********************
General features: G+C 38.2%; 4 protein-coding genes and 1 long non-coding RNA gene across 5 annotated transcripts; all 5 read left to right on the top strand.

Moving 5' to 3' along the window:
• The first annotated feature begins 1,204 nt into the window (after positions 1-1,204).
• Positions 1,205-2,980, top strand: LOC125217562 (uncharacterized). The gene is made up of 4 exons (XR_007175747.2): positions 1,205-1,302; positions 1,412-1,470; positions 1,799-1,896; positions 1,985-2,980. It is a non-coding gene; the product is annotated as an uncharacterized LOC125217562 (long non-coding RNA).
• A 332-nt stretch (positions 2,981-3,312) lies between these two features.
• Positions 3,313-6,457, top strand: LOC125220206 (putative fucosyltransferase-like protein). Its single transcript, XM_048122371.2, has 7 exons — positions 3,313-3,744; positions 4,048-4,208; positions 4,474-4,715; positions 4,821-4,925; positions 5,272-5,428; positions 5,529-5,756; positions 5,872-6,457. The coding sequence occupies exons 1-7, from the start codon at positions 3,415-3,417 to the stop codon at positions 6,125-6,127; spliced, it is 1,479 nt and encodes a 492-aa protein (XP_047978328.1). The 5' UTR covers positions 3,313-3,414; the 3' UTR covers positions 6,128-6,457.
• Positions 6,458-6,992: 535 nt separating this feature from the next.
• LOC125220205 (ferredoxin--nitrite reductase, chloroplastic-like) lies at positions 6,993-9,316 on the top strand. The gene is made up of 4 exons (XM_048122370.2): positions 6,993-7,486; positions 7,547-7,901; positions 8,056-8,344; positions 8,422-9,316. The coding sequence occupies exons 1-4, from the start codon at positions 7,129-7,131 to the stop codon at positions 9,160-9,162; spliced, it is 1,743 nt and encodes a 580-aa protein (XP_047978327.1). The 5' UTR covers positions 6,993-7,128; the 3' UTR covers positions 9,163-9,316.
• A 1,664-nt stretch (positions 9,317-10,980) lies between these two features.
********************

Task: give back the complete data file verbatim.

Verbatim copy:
General features: G+C 38.2%; 4 protein-coding genes and 1 long non-coding RNA gene across 5 annotated transcripts; all 5 read left to right on the top strand.

Moving 5' to 3' along the window:
• The first annotated feature begins 1,204 nt into the window (after positions 1-1,204).
• Positions 1,205-2,980, top strand: LOC125217562 (uncharacterized). The gene is made up of 4 exons (XR_007175747.2): positions 1,205-1,302; positions 1,412-1,470; positions 1,799-1,896; positions 1,985-2,980. It is a non-coding gene; the product is annotated as an uncharacterized LOC125217562 (long non-coding RNA).
• A 332-nt stretch (positions 2,981-3,312) lies between these two features.
• Positions 3,313-6,457, top strand: LOC125220206 (putative fucosyltransferase-like protein). Its single transcript, XM_048122371.2, has 7 exons — positions 3,313-3,744; positions 4,048-4,208; positions 4,474-4,715; positions 4,821-4,925; positions 5,272-5,428; positions 5,529-5,756; positions 5,872-6,457. The coding sequence occupies exons 1-7, from the start codon at positions 3,415-3,417 to the stop codon at positions 6,125-6,127; spliced, it is 1,479 nt and encodes a 492-aa protein (XP_047978328.1). The 5' UTR covers positions 3,313-3,414; the 3' UTR covers positions 6,128-6,457.
• Positions 6,458-6,992: 535 nt separating this feature from the next.
• LOC125220205 (ferredoxin--nitrite reductase, chloroplastic-like) lies at positions 6,993-9,316 on the top strand. The gene is made up of 4 exons (XM_048122370.2): positions 6,993-7,486; positions 7,547-7,901; positions 8,056-8,344; positions 8,422-9,316. The coding sequence occupies exons 1-4, from the start codon at positions 7,129-7,131 to the stop codon at positions 9,160-9,162; spliced, it is 1,743 nt and encodes a 580-aa protein (XP_047978327.1). The 5' UTR covers positions 6,993-7,128; the 3' UTR covers positions 9,163-9,316.
• A 1,664-nt stretch (positions 9,317-10,980) lies between these two features.